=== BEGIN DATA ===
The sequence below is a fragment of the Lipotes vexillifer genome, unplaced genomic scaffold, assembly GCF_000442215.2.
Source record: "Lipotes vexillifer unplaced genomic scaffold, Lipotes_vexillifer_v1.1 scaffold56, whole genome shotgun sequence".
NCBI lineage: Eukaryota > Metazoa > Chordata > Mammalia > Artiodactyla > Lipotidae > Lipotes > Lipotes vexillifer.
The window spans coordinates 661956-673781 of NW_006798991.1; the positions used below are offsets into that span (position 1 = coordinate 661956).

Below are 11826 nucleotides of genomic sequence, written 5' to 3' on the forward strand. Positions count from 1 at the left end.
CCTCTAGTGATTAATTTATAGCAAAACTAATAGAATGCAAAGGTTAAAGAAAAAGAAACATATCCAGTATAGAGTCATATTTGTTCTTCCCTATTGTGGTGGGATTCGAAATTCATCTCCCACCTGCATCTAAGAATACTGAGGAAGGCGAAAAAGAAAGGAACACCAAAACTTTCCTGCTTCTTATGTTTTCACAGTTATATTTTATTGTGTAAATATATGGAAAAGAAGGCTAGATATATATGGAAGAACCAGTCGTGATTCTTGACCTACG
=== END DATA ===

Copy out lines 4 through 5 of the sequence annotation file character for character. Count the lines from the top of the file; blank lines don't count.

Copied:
The window spans coordinates 661956-673781 of NW_006798991.1; the positions used below are offsets into that span (position 1 = coordinate 661956).

Below are 11826 nucleotides of genomic sequence, written 5' to 3' on the forward strand. Positions count from 1 at the left end.